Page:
How to know if you suck at social media

I’ve never talked about the kinds of questions I get asked most frequently: “When should I post to Twitter?”, “What should I post to Facebook?”, and my favorite: “Are photos okay to publish?”

If you’re not intimately familiar with social media, I get that it might look more like a homework assignment than a place to chat with people. But that’s all it is — “a place to chat with people”. Here’s how to know if you suck at social media:

  • You think of your followers as “users to engage with”.
  • You think of your channels as a “brand” and not what it probably is — you sitting at your desk in your pajamas.
  • You follow more people than you could reasonably ever read or listen to.
  • You use apps like TweetDeck to “plan out” your “social media strategy” and auto-tweet or publish pre-packaged messages.
  • It takes you 45 days to put together a tweet.

What and when to post

I can’t really tell you what to post to social media. Everyone’s different. But that’s just it — everyone’s different. So my advice is simply this: Say something when you have something worth saying.

If it’s not worth saying, don’t post it. If it’s repetitive or the same thing you said yesterday, don’t post it. If it’s boring, dull, or reads like a crappy advertisement, don’t post it.

Don’t auto-post stuff either. NPR did an interesting study on this:

During the five days of manual updating, there were 142,219 visits to NPR’s website from @nprnews tweets — a 45 percent increase from the average (98,213) of the five weeks leading up to the experiment, according to NPR’s Google Analytics data. Links tweeted by @nprnews were clicked on nearly 100,000 more times than links shared automatically the week before, information from its bit.ly account revealed. And the account gained 5,010 followers — about 14 percent more than the week before.

If you sit down at the start of the month to treat your Twitter account like you do your bills, you’re doing it wrong. No one wants to read pre-packaged missives about you or your business. Be timely, react to the world’s events and its surroundings. It’s a tweet, not a movie years in the making. Auto-scheduling posts may work for some kinds of content — like for accounts that post historical information, and maaaaaybe blog links, but as we learned from NPR, people notice those things.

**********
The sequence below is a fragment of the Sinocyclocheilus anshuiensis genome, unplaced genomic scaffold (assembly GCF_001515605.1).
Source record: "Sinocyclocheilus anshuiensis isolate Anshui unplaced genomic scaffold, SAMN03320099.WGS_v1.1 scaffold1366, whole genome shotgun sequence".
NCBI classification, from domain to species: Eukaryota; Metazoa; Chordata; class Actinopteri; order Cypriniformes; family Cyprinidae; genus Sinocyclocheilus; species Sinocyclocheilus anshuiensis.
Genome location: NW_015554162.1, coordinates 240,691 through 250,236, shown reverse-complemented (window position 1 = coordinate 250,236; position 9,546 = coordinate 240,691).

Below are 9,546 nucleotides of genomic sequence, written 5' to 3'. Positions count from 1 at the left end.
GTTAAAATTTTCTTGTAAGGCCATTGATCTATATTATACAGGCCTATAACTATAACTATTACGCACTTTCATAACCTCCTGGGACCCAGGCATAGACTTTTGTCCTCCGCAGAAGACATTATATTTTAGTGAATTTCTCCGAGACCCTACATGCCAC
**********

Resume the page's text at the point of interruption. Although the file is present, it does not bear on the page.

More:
Don’t post what I call “filler” either. If I wanted to read quotes from Ben Franklin or Maya Angelou, I’d follow accounts that tweeted that. But I don’t. Because I’m busy and I don’t need to be “inspired” by how awesome Ben Franklin was. The same goes for other little self help junk. Just because it’s Tuesday and you didn’t say anything on Twitter yet today doesn’t mean you have to struggle to find some useless missive to post. Maybe it’s just a boring Tuesday and you’re doing boring things. That’s okay. Especially if you do boring things like finance, insurance, or other heavily corporate stuff.

You’re probably too scared

Being effective and interesting online is just like being effective and interesting in person. You have to say things or hold opinions that challenge the norms, are funny, or are otherwise very different from other people. If you introduced yourself as saying, “Hi, I like cake”, that’s lame, isn’t it? But if I said, “Hi, I bake cakes in the nude for a living and I have this blog where I post photos…” well, now we’ve got something, don’t we?

About the author

Justin Harter

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